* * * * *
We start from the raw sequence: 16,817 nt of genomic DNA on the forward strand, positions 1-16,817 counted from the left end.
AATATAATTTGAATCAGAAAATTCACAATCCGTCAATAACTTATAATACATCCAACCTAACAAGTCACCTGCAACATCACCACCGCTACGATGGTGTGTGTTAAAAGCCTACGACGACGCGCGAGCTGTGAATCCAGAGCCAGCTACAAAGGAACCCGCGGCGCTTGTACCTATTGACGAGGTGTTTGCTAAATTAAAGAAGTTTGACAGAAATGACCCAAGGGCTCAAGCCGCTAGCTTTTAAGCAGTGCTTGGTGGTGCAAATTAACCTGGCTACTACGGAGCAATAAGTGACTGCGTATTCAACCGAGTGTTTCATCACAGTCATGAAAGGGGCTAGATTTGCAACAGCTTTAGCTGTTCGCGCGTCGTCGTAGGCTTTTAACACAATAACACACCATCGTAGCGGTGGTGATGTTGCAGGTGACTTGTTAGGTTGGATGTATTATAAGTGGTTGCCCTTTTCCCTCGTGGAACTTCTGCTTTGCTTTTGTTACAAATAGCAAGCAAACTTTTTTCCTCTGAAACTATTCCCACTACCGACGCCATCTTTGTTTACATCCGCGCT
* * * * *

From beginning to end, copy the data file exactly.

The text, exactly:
We start from the raw sequence: 16,817 nt of genomic DNA on the forward strand, positions 1-16,817 counted from the left end.
AATATAATTTGAATCAGAAAATTCACAATCCGTCAATAACTTATAATACATCCAACCTAACAAGTCACCTGCAACATCACCACCGCTACGATGGTGTGTGTTAAAAGCCTACGACGACGCGCGAGCTGTGAATCCAGAGCCAGCTACAAAGGAACCCGCGGCGCTTGTACCTATTGACGAGGTGTTTGCTAAATTAAAGAAGTTTGACAGAAATGACCCAAGGGCTCAAGCCGCTAGCTTTTAAGCAGTGCTTGGTGGTGCAAATTAACCTGGCTACTACGGAGCAATAAGTGACTGCGTATTCAACCGAGTGTTTCATCACAGTCATGAAAGGGGCTAGATTTGCAACAGCTTTAGCTGTTCGCGCGTCGTCGTAGGCTTTTAACACAATAACACACCATCGTAGCGGTGGTGATGTTGCAGGTGACTTGTTAGGTTGGATGTATTATAAGTGGTTGCCCTTTTCCCTCGTGGAACTTCTGCTTTGCTTTTGTTACAAATAGCAAGCAAACTTTTTTCCTCTGAAACTATTCCCACTACCGACGCCATCTTTGTTTACATCCGCGCT